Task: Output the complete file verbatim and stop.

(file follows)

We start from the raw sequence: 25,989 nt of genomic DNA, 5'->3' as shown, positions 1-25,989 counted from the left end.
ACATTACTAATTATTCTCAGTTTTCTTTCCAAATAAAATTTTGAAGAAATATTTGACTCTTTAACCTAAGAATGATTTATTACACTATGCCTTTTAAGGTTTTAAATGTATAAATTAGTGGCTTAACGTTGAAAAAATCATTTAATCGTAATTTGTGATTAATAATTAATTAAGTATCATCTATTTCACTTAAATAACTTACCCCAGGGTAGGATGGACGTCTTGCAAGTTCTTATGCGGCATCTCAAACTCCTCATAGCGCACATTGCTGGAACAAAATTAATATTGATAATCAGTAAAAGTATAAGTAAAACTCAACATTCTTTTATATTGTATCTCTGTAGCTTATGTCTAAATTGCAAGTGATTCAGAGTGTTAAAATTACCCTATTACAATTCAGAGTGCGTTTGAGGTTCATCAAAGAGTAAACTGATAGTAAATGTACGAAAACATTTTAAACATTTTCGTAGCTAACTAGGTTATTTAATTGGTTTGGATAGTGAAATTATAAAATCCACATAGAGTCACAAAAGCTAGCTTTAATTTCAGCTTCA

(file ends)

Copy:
We start from the raw sequence: 25,989 nt of genomic DNA, 5'->3' as shown, positions 1-25,989 counted from the left end.
ACATTACTAATTATTCTCAGTTTTCTTTCCAAATAAAATTTTGAAGAAATATTTGACTCTTTAACCTAAGAATGATTTATTACACTATGCCTTTTAAGGTTTTAAATGTATAAATTAGTGGCTTAACGTTGAAAAAATCATTTAATCGTAATTTGTGATTAATAATTAATTAAGTATCATCTATTTCACTTAAATAACTTACCCCAGGGTAGGATGGACGTCTTGCAAGTTCTTATGCGGCATCTCAAACTCCTCATAGCGCACATTGCTGGAACAAAATTAATATTGATAATCAGTAAAAGTATAAGTAAAACTCAACATTCTTTTATATTGTATCTCTGTAGCTTATGTCTAAATTGCAAGTGATTCAGAGTGTTAAAATTACCCTATTACAATTCAGAGTGCGTTTGAGGTTCATCAAAGAGTAAACTGATAGTAAATGTACGAAAACATTTTAAACATTTTCGTAGCTAACTAGGTTATTTAATTGGTTTGGATAGTGAAATTATAAAATCCACATAGAGTCACAAAAGCTAGCTTTAATTTCAGCTTCA